William & Mary is sharing its digital health tracker via open-source with all institutions in Virginia to monitor for COVID symptoms on mobile apps and websites.
The free “Daily Health Check” tool also reminds users about the actions and healthy habits that prevent the spread of coronavirus.
“There are a lot of institutions in Virginia, both public and private, that don’t have the resources to do this,” said Corinne Picataggi, the university’s chief technology officer. “By taking a collaborative approach, the team essentially extended a hand; we delivered an open-source solution that can be used by anyone.”
All of the university’s students, faculty and staff—on and off campus—will be directed to take the Daily Health Check’s four-question survey each day to monitor themselves for symptoms.
The IT tool also will remind users to wear a mask, practice social distancing, avoid large crowds and wash hands frequently.
Students and employees will get a daily prompt, followed by a push reminder, if they have not completed the daily check within 48 hours. If the check is not completed within 72 hours, an individual’s university IT services may be temporarily frozen.
“If you are going to be on our campus this fall, the Daily Health Check will become a part of your regular routine,” Vice President for Student Affairs Ginger Ambler said. “When students are in an environment where they see people around them doing the things that support our ability to persist, that’s going to be reassuring and will support the mental health of our community.”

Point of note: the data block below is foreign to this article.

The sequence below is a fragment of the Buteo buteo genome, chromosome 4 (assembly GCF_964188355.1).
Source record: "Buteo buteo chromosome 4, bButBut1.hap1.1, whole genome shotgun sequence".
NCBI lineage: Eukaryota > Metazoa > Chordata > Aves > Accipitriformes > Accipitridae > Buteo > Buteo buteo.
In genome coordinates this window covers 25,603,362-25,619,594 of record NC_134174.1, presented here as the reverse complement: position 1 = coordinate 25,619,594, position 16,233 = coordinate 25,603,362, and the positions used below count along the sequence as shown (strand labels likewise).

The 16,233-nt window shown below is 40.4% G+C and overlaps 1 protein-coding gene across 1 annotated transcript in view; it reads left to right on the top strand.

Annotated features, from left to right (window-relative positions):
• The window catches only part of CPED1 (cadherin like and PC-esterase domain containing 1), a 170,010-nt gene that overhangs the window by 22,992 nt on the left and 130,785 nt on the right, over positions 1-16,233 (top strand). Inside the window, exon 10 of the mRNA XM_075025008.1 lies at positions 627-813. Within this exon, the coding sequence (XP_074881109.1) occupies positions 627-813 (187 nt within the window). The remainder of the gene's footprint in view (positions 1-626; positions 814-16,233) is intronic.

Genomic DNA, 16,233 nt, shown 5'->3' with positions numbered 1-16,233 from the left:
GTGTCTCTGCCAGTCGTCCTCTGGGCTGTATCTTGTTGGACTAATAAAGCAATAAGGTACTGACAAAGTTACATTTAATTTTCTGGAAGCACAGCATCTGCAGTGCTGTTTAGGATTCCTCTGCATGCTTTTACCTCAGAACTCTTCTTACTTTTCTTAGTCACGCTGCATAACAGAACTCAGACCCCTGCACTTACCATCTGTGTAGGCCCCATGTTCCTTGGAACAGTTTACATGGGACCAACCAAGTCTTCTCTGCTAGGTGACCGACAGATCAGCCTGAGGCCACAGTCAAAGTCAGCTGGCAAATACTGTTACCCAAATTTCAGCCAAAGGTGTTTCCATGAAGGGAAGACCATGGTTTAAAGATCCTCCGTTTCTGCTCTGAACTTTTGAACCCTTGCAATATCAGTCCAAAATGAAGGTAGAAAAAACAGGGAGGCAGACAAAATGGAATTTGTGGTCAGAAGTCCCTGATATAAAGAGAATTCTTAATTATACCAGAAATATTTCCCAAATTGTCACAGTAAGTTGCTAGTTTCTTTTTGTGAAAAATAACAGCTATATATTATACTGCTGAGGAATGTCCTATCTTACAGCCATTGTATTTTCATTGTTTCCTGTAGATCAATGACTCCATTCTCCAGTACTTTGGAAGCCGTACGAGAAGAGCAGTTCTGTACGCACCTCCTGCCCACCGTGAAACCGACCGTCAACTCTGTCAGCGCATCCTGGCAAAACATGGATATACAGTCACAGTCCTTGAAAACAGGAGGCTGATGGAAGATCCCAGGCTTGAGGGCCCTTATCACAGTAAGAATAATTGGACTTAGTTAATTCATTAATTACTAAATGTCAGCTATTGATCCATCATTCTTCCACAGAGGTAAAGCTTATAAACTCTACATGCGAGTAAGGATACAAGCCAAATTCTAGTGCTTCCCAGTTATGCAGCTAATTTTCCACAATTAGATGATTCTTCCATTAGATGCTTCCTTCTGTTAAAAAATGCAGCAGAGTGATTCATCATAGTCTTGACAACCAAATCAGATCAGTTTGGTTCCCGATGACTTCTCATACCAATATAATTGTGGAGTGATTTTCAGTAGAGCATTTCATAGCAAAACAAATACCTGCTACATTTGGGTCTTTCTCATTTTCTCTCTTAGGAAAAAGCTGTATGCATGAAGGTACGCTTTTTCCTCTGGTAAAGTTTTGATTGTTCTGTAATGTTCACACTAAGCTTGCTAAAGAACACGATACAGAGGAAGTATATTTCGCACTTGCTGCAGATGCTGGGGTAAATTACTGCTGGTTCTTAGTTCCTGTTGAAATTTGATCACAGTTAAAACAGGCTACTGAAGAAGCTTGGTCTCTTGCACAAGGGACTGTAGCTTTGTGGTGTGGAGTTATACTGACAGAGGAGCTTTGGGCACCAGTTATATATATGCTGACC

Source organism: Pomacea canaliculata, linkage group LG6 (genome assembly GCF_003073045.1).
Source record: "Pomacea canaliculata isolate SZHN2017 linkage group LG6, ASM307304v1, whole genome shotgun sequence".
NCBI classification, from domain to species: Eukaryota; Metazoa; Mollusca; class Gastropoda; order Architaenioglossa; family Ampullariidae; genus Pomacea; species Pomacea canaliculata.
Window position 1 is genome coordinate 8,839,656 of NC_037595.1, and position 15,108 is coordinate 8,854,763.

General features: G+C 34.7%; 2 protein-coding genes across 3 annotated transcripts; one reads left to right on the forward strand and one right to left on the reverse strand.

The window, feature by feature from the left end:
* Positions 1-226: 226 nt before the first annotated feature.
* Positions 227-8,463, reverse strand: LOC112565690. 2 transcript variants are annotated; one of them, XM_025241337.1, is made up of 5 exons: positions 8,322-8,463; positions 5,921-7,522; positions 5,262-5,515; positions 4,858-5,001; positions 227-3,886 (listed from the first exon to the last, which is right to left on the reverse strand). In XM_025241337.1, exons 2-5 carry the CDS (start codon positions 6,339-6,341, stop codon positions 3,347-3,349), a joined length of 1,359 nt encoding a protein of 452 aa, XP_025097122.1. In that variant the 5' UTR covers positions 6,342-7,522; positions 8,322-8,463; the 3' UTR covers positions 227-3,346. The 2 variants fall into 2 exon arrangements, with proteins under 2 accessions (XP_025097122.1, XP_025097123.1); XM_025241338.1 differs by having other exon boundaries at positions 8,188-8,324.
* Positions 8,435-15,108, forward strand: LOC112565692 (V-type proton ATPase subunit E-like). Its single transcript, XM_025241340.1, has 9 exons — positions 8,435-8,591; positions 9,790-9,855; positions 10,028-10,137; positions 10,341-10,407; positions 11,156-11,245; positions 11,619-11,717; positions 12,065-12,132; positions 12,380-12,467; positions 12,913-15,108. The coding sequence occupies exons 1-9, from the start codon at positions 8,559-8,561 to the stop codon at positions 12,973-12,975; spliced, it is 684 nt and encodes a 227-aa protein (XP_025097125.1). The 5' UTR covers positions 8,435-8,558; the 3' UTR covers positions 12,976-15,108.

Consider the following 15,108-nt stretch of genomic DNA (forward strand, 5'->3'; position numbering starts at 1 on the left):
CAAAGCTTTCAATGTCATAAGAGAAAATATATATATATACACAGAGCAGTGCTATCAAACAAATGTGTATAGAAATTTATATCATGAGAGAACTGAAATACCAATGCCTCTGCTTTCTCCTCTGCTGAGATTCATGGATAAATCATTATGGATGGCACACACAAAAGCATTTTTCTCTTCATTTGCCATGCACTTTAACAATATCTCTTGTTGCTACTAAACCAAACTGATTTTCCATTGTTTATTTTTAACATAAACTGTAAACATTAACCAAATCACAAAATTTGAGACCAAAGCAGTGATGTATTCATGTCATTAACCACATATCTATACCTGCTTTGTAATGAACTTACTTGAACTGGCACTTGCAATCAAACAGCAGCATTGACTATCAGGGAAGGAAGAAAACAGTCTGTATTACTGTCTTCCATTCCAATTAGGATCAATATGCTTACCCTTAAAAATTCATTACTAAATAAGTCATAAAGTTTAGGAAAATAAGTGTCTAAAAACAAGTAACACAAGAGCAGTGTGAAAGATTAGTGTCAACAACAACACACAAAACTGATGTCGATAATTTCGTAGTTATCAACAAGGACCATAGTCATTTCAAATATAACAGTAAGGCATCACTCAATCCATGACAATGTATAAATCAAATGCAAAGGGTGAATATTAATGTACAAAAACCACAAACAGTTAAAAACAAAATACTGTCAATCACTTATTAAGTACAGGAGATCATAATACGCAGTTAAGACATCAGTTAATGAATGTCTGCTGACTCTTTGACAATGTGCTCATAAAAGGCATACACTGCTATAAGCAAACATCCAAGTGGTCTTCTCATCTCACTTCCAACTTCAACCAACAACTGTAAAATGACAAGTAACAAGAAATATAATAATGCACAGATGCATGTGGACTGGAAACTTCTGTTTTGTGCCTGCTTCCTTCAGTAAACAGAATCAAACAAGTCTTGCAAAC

The tool also includes links to other several public health resources:
- COVIDWISE: A Virginia Department of Health smartphone app for COVID-19 exposure notifications.
- Bite by Sodexo: An app that lets students order food online for pickup at one of William & Mary’s dining halls.
- Space Finder: A digital resource that measures crowd density at the university’s public spaces to help users avoid crowds.
- Kallaco: A mobile app that allows users to track COVID-19 tests.
“To be successful this year, we must make a commitment to each other,” Picataggi said. “This tool reminds us to make sure we’re doing what we’re supposed to be doing to help the community stay well.”
William & Mary helped other Virginia universities develop their own health monitoring tools.
Amira Roess, professor of global health and epidemiology at George Mason University, drafted the higher ed-specific questions for the health tracker.
William & Mary’s developers also guided the other schools on integrating the health checker into mobile apps, pulling data out of the platforms and customizing the tool to fit individual institutional policies.
“In addition to the tool, working together to understand how we’re all tackling the same problem allowed for various perspectives and ideas to be incorporated,” Picataggi said.
UB’s coronavirus page offers complete coverage of the impacts on higher ed.